Community Health Degree Program Information
Find out what degree programs in community health are available. Read about levels of study, prerequisites and likely course topics as well as certification and continuing education information. Learn job growth and salary statistics and likely career paths for graduates of these types of programs.
Community health degree programs, including programs in public health and health education, provide students with a solid understanding of health care services, government agencies and needs of specific communities. Students can pursue degrees in this area at the bachelor's, master's and doctoral levels.
Studies can address general health care topics such as ethics, policy development and organizational structures as well as community health topics including public health assessment methods, environmental health, community health program coordination and public health law. Graduates could be prepared to better educate the public on health issues and coordinate services to bring improved health care to communities. Some careers could require certification.
Bachelor's Degree in Community Health
Bachelor's degree programs in community or public health provide students with the knowledge and skills to develop and implement community programming aimed at bettering public health and wellness. Graduates are prepared for careers as health educators with medical institutions, schools and universities, government agencies and nonprofit community organizations. Most programs don't have specific course prerequisites; however, previous coursework in sociology, health science and psychology may be beneficial.
Community health programs pull from various disciplines, including sociology, biology, nutrition, political science and economics. Course topics might include:
- Modern health issues
- Health care organizations
- Health statistics
- Ethics in health care
- Health care policy
Employment Outlook and Salary Information
Employment for health educators was expected to grow at a much-faster-than-average rate from 2010-2020, according to the U.S. Bureau of Labor Statistics (www.bls.gov). Growth was attributed directly to rising health care costs. The government, as well as insurance companies and employers, use health education as a means of preventative medicine to help curb medical costs. Health educators earned a median annual wage of $48,790 in 2012, according to the BLS.
Certification and Continuing Education
The National Commission of Health Education Credentialing, Inc., awards the Certified Health Education Specialist credential to entry-level health educators who hold a bachelor's degree and pass a certification exam. Continuing education is required to maintain certification. While certification is not always a requirement, some state public health departments require it, and many employers prefer to hire certified applicants. Other professional organizations, such as the Society for Public Health Education and the American Association for Health Education, provide continuing education opportunities.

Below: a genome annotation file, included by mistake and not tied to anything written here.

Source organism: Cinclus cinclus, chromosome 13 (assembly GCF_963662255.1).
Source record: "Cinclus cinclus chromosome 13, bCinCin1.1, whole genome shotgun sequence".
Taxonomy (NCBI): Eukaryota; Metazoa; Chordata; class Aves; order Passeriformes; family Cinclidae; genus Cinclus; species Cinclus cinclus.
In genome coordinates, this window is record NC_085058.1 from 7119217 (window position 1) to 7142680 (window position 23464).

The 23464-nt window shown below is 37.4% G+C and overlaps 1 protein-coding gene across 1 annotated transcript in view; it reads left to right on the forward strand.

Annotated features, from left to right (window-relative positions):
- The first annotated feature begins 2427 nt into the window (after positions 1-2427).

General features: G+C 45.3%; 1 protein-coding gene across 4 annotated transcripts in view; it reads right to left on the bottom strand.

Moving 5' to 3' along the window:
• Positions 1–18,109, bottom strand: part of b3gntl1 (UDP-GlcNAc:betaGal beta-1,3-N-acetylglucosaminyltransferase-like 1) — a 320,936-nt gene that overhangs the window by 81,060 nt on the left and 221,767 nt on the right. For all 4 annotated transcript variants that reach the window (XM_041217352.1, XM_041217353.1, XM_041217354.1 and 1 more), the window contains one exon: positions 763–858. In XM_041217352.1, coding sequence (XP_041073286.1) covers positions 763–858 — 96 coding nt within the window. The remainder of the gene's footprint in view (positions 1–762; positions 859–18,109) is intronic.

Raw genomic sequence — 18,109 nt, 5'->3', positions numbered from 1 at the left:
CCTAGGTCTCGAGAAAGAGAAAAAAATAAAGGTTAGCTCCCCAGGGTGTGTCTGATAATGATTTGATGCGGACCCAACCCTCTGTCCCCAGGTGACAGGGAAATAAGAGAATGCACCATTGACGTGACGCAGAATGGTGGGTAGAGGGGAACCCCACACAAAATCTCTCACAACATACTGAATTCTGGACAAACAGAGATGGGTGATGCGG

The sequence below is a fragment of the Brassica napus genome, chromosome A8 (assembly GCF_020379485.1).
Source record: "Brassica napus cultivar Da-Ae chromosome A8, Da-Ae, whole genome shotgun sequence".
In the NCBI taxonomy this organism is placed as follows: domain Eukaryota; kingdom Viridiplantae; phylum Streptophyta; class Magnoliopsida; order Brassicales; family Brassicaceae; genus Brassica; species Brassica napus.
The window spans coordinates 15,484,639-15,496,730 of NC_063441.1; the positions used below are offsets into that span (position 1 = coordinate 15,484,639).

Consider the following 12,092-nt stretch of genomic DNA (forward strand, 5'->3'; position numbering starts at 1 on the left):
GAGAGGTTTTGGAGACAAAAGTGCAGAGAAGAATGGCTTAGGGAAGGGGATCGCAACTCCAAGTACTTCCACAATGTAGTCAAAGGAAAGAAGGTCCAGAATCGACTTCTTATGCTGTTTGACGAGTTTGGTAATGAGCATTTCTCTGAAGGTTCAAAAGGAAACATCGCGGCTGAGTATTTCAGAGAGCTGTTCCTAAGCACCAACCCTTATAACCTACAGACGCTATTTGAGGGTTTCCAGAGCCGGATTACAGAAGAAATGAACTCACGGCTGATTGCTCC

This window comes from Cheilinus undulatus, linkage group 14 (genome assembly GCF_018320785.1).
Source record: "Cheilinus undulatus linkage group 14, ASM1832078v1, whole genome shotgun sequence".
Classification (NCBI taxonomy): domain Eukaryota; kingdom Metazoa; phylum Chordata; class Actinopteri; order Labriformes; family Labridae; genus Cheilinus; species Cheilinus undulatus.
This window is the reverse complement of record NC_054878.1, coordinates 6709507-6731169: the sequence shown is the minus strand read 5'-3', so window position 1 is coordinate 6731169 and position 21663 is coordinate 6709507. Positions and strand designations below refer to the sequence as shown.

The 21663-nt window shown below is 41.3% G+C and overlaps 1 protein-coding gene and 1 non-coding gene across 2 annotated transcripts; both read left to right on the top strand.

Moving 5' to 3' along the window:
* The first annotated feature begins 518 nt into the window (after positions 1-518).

Master's Degree in Community Health
Master's degree programs in community health, often leading to a Master of Public Health, provide students with the knowledge to develop educational community health programming, help set health care policy and conduct research in community health. Many programs allow students to focus on a specific area of community health, such as women's, geriatric or international health. Students must hold a bachelor's degree to be considered for admission into a community health graduate program.
Graduate-level courses in community health cover sociology principles, as well as techniques for developing and implementing programs. Some colleges and universities require or encourage students to participate in internships, and most require a thesis or research project. Courses might include:
- Health program planning
- Community health assessment
- Program evaluation
- Environmental health
- Health care law
Popular Career Options
With a master's degree in community health, graduates are prepared for jobs as health educators or health care administrators working with community organizations, government agencies, hospitals, or environmental or global health organizations. Job titles might include:
- Community health manager
- Public health manager
- Director or programs and services
- Health communications specialist
- Health policy advocate
Ph.D. Programs in Community Health
Ph.D. programs in community health prepare students for academic or research careers related to the area of public or community health. Students learn to conduct research and provide analysis on topics relevant to community health policy and programming, including community influences on disease prevention. Admission to Ph.D. programs in community health requires a minimum of a bachelor's degree and may require a foundation in areas such as behavioral science or public health.
Doctoral students take an in-depth look at behavioral and social sciences and their effect on community health. Programs also focus on research and evaluation methods. Students are required to complete a dissertation or research project. Course topics might include:
- Public health informatics
- Community health principles
- Research methods
- Public health law
- Community needs assessment
Popular Career Options
Graduates of doctoral programs in community health are prepared for positions with government agencies, private agencies concerned with public health issues and academic institutions. Popular fields to consider include:
- Health education
- Global health
- Environmental health
- Health administration
- Public health
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